How artist Jason Krugman turns power into striking light sculptures
Jason Krugman’s mesmerizing light sculptures feature wire mesh forms studded with thousands of hand-soldered LED bulbs. We spoke to the designer after he recently winning a LIT Lighting Design Award for his project, Capella Basket.
We know it’s hard to believe but before he mastered the art of light, New york-based artist Jason Krugman worked in investment banking. Once upon a time at Goldman Sachs, he processed structured credit trades with no idea that the impending collapse in 2007 would change his life dramatically.
That year, Krugman returned to school to study technology and art, inspired by the burgeoning use of electricity and code to create interactive art. He enrolled at the Interactive Telecommunications Program (ITP) at NYU and learned about microcontrollers, soldering, digital fabrication and new materials.
Fast forward to 2009 and Krugman founded his own studio in Brooklyn, where he is still based today, working at the intersection of physical computing and fine art, and harnessing the power of electricity to create striking sculptures.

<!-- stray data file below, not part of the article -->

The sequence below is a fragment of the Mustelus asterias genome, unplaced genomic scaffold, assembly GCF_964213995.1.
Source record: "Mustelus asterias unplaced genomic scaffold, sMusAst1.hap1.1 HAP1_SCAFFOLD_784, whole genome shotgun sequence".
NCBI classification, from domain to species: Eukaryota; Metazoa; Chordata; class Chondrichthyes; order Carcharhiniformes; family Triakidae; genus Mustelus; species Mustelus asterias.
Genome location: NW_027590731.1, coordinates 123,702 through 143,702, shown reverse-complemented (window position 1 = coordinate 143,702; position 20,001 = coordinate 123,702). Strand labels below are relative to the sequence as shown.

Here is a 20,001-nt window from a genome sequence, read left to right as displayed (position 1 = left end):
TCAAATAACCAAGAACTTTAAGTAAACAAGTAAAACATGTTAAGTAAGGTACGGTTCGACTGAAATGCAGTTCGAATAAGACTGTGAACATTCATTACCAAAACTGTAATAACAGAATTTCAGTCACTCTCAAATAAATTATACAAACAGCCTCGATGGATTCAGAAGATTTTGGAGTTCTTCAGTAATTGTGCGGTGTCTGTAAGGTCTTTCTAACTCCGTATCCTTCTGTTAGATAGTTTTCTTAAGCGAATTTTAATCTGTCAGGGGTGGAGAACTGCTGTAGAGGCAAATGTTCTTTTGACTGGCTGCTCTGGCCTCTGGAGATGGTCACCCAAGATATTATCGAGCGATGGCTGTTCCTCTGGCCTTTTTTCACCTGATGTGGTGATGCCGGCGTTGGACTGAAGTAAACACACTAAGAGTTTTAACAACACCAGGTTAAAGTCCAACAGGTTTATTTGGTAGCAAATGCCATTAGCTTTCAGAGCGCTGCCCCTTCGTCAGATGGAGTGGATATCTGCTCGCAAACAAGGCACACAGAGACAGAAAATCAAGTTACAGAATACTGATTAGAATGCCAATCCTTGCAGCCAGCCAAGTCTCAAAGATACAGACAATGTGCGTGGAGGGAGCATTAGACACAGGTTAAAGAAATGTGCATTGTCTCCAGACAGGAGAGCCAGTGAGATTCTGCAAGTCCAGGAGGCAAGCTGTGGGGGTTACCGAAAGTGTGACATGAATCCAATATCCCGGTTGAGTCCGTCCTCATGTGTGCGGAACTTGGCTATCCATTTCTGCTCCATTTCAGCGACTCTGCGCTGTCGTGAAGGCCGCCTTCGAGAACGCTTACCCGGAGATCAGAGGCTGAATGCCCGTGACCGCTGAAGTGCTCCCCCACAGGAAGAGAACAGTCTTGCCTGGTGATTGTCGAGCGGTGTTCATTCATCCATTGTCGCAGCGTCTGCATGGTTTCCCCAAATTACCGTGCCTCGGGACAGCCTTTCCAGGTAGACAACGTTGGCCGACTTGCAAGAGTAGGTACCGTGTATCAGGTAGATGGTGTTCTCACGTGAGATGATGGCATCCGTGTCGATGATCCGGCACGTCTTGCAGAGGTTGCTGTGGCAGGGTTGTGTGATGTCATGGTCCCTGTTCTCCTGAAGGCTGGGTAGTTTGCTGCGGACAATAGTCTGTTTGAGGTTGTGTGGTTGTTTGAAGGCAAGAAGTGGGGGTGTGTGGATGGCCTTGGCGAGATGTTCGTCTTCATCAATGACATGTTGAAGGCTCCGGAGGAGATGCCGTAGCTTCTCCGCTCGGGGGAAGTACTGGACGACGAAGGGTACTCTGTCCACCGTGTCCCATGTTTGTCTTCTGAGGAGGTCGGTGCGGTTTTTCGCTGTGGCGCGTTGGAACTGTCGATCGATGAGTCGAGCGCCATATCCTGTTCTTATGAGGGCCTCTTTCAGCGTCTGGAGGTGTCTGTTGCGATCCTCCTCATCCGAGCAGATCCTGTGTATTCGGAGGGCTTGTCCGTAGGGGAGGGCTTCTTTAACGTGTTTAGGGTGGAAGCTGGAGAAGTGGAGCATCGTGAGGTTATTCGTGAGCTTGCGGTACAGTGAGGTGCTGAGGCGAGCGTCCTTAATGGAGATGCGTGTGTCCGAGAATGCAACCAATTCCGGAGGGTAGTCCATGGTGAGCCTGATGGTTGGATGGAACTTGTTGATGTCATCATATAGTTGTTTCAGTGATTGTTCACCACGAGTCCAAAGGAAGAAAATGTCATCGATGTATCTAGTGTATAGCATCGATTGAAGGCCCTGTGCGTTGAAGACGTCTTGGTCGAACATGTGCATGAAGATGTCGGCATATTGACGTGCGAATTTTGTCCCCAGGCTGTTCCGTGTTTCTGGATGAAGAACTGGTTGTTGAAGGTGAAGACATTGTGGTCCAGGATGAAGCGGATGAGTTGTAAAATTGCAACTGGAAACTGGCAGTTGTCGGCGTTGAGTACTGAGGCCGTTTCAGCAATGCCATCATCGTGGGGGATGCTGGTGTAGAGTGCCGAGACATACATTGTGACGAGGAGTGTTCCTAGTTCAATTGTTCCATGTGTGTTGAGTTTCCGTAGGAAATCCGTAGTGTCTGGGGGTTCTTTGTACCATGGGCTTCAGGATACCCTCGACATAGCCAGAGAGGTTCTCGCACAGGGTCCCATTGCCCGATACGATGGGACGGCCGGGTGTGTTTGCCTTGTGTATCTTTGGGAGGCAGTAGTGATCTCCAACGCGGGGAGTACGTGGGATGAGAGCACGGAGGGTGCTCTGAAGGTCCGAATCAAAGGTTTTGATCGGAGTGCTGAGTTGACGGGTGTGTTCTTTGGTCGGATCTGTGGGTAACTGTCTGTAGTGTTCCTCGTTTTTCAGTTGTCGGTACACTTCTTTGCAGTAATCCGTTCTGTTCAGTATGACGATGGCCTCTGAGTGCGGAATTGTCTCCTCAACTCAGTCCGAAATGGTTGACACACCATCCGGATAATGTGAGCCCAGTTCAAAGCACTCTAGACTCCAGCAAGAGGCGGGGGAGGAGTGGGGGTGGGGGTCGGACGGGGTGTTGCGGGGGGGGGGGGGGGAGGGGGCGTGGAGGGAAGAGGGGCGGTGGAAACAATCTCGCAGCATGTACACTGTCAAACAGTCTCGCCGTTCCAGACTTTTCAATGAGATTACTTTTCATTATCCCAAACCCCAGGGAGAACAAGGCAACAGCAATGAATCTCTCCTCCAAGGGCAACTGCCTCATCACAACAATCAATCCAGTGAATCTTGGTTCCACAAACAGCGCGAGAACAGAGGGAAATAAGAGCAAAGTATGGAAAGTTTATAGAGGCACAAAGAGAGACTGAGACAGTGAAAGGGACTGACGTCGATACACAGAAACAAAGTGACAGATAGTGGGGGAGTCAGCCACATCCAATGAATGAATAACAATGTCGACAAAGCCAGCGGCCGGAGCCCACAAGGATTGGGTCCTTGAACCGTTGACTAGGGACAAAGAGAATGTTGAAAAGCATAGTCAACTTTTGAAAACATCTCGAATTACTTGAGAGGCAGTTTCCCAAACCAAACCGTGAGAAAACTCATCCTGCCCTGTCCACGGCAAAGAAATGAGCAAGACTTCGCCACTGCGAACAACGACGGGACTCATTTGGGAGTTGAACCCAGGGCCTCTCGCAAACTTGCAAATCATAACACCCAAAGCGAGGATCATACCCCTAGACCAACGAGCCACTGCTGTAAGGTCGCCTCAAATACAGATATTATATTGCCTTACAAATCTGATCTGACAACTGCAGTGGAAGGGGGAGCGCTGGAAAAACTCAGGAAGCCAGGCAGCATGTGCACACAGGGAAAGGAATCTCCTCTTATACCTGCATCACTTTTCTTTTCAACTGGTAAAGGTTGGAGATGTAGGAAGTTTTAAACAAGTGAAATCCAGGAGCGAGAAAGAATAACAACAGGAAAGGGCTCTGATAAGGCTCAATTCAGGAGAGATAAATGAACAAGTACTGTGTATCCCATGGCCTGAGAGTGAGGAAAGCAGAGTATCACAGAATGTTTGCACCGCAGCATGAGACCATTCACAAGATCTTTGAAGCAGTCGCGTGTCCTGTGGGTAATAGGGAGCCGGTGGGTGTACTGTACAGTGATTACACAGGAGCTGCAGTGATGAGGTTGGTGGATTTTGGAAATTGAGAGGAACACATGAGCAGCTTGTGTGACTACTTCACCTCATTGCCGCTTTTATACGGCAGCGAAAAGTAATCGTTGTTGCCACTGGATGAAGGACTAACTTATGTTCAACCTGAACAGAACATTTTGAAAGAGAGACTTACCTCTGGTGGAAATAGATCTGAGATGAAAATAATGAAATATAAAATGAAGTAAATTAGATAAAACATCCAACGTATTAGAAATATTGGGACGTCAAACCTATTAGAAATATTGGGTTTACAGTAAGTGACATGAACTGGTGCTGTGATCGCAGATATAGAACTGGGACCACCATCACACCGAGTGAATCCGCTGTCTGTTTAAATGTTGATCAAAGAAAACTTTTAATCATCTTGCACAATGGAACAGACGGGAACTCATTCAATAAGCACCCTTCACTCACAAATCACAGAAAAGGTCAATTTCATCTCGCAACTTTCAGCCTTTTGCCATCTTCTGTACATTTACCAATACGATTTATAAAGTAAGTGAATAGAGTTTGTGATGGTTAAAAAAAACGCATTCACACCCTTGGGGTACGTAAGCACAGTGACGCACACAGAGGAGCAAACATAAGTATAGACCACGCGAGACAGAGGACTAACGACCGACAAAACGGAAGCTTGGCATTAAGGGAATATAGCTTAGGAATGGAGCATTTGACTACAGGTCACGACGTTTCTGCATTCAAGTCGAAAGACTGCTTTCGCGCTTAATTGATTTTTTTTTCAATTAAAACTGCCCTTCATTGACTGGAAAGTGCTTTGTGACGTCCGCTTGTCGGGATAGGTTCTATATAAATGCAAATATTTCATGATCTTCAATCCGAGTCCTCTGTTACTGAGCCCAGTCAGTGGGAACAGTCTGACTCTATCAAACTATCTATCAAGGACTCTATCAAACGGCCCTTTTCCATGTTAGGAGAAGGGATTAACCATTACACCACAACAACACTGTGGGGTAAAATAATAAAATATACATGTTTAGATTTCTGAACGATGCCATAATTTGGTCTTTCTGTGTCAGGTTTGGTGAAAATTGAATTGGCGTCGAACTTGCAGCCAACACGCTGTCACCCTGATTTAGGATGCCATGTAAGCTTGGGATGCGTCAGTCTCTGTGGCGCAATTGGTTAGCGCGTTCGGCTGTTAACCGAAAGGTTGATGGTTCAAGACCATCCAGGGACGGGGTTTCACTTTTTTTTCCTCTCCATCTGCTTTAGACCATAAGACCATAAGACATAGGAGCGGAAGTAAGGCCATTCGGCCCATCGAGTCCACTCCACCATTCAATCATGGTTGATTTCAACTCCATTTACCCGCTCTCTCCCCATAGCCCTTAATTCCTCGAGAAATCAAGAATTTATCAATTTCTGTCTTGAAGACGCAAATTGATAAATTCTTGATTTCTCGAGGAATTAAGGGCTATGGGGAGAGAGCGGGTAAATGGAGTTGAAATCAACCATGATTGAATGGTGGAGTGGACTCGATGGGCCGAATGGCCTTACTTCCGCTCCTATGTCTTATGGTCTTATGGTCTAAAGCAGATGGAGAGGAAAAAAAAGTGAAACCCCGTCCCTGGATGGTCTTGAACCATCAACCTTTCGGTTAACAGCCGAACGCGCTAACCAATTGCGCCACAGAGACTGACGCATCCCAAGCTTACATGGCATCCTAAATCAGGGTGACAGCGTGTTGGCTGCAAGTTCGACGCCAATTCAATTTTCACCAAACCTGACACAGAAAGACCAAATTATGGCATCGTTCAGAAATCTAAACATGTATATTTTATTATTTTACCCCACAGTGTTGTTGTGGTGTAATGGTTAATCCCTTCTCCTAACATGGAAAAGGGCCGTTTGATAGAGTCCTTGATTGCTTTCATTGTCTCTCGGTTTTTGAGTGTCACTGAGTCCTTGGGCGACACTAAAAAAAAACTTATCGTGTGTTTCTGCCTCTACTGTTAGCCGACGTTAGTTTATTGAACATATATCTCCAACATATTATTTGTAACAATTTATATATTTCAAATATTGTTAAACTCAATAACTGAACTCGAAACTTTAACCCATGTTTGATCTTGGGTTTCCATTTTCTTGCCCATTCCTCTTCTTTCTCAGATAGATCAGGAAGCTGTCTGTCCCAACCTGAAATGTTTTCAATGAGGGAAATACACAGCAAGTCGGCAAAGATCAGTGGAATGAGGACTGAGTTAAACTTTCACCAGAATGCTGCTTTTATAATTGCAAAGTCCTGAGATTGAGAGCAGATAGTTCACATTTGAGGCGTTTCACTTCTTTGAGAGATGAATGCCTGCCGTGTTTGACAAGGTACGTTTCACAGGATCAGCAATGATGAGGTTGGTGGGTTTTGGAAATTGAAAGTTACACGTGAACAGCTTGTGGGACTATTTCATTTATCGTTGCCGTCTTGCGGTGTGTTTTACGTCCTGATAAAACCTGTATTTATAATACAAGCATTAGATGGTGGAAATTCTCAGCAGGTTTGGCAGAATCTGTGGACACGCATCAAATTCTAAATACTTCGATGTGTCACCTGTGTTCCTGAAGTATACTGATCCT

Based around the design and execution of new types of LED artworks, Krugman’s work captures a stunning fluidity using static materials, mimicking what would today be recreated using hundreds, if not thousands, of mini-drones.
Equally impressive are his credentials. Krugman has developed a hand-soldered LED mesh, several cable systems, and a variety of custom printed circuit boards for LED artworks. He also holds two US patents and has numerous permanent LED installations in the United States and Europe.
Motivated to discover new ways of arranging light in three dimensions, his lighting designs often use their physical structure to conduct electricity to the light sources, which eliminates the need for insulated wiring and connectors allowing thousands of lights to sit softly amongst minimal wire forms, seemingly floating in midair.